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NGC 3532 Wishing Well Cluster, from Sydney

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#1 maroubra_boy


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Posted 02 May 2011 - 06:05 AM

Hi all,

Cloud sadly stopped another dark sky session, and last night was the first chance to get a scope out in a month, though it was from home - you take what you get I guess. High cloud rolled in by the time the 45 minute sketch was done.

The Wishing Well cluster is a naked eye DSO, just east of the Eta Carina nebula. It is often mistaken for Eta Carina through a finder. It is a big sucker, nearly 60' in size, nearly twice that of the Moon.

This immensly rich and bright cluster is best viewed through binoculars or a rich-field-telescope.

In this sketch too, I included a AFOV white ring to give a sense of the size of this cluster. With the eyepiece I used, the AFOV is 2.5deg!

This cluster also presented a common problem associated with sketching open clusters. They usually end up looking flat and lifeless - just a bunch of white dots on a page, and nothing like the bag of diamonds you see in the eyepiece. This first image shows the original picture - flat, and unimpressive, :(.

Object: NGC 3532, Wishing Well cluster
Telescope: 8", f/4 dobbie
Gear: GSO Superview 30mm (68deg), 27X
Date: 1st May 2011
Location: Sydney, Australia
Conditions: *BLEEP*, :rolling:
Media: White charcoal pencil, white and coloured ink, white chinagraph pencil, on black paper

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#2 maroubra_boy


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Posted 02 May 2011 - 06:22 AM

The cool light of day revealed the horrible truth. And the words of a fellow amateur rang in my ears - "most sketches don't excite me".

But how can you tart-up a bunch of dots?


I don't really like to make bright stars as large blobs. Yet diffraction spikes seem to add the 'glare' you experience through the eyepiece, and adds the sparkle that the sketch needs.

What do you think?


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#3 Jef De Wit

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Posted 02 May 2011 - 01:35 PM

I never tried adding spikes, but I have to agree: it makes the OC more alive.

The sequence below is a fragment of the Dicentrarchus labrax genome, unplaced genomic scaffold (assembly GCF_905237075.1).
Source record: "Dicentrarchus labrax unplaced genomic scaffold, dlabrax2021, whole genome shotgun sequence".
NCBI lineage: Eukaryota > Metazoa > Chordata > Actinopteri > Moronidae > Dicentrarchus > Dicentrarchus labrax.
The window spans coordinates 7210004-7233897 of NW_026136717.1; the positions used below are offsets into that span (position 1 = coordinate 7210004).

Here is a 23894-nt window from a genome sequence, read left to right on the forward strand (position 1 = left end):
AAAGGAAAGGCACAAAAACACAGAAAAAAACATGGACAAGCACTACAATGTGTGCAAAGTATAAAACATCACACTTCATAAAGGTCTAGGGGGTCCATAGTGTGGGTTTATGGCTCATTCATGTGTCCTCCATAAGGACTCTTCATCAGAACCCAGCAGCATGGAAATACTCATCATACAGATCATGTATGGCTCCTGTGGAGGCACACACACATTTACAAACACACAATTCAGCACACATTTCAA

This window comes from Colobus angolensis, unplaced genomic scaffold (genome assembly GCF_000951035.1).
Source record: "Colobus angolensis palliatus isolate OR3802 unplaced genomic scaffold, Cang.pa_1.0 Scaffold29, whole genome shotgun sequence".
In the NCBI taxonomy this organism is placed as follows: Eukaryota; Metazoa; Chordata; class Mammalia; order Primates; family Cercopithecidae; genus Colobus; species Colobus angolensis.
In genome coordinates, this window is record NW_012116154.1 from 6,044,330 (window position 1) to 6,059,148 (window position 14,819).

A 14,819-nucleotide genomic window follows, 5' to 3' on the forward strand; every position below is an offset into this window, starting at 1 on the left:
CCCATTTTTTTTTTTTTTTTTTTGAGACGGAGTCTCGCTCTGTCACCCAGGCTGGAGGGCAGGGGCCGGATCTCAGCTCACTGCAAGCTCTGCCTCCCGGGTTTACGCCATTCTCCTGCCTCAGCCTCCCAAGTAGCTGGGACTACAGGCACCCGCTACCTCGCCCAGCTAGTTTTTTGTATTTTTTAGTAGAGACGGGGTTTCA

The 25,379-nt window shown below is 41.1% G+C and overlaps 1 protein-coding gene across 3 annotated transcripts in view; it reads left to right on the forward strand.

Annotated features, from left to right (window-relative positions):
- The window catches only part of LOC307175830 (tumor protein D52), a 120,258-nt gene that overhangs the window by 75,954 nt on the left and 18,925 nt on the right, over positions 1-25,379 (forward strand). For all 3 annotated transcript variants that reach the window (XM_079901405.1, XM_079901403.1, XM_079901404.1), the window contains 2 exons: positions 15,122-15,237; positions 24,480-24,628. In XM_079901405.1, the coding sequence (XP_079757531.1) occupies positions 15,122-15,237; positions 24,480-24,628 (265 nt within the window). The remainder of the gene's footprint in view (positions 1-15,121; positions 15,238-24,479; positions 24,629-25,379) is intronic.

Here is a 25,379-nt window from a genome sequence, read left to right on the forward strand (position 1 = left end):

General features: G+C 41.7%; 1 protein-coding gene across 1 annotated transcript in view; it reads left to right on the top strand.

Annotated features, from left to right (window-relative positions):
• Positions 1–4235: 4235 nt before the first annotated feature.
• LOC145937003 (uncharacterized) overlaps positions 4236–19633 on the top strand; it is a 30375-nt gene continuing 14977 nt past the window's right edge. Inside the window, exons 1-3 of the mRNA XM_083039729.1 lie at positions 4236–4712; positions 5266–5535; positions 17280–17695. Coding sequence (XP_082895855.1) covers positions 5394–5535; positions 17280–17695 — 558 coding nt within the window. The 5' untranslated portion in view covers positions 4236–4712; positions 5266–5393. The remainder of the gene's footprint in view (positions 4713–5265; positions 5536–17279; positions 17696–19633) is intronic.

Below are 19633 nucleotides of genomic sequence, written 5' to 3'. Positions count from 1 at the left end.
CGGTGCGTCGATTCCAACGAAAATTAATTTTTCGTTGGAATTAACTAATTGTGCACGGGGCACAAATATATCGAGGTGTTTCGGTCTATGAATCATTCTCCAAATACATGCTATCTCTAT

Should be a mighty sight this "southern" cluster! Why is it called "wishing well"?

#4 JakeSaloranta



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Posted 02 May 2011 - 02:09 PM

A great sketch and I prefer the first one. Must have been quite a job to draw and a great view!


#5 JayinUT


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Posted 02 May 2011 - 05:40 PM


Well done! I really like this one.

#6 frank5817



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Posted 03 May 2011 - 09:55 AM


I must respectfully disagree with you. I don't think that first sketch looks flat at all. You have kept the star points small but have variation in brightness to match the real sky. I for one like the sketches of open clusters.
In the second sketch the addition of diffraction spikes generated by the spider add realism to match the eyepiece view in a standard Newtonian scope.
I can't choose both are superb.

Frank :)

#7 maroubra_boy


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Posted 03 May 2011 - 10:28 PM

Mars, it's called "The Wishing Well Cluster" because the mass of bright stars resembles a mass of silver dollars glistening in the bottom of a well!

Jake & Frank, thank you for the critique. I do like to read these differences in opinion. They challenge and help to develop ideas, technique, and arguement (in the conversation sense, not in being nasty).

I've hesitated in sketching open clusters as I've always found it difficult to relate what is seen in the eyepiece to the page without resorting to large blobs for bright stars, and the impact of the cluster is lost without a mechanism by which to highlight their brilliance.

And to just limit the sketch to the cluster without relation to its surrounding bit of sky makes it loose context for me. It is the way it stands out from its surrounds that gives the cluster its impact. That's the reason I extend my sketches so far, and usually don't add the FOV ring. If I do, I still extend the sketch beyond the ring.

I might look at reducing the size of the spikes next time too. I don't want to make the spikes the feature, but an understated element. "Less is more" as they say.

This cluster is a true gem of the sky. An extraordinary collection of stars within a rich section of the Milky Way filled with so many. A binocular view of it is a marvel. Think of this cluster as M7 on steroids, :lol:.

#8 starquake



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Posted 04 May 2011 - 12:07 AM

Although both sketches I find just perfect, here's one more vote for the first sketch. :) Although diffraction spikes may add something to the realism, but for example, in my 12" newt I can only see spikes around _really_ bright stars (up to about 6m). In my 6" I have curved spider vanes, which also reduce spikes almost to zero. Somehow these spikes on a sketch often look a bit artificial for me - something like the fake colours of an astrophoto.

Anyway, seeing your sketches, I guess many astrophotographers start to cry over the thousands of dollars (euros/pounds/etc) of equipment they had to buy to produce an image you can do with a pencil. :D

Congrats, Ferenc

#9 Livelongnprosper


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Posted 30 May 2011 - 06:21 PM

Simply, wow- thanks for sharing these.

#10 niteskystargazer



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Posted 31 May 2011 - 07:13 AM


Very good sketch of NGC 3532 :).




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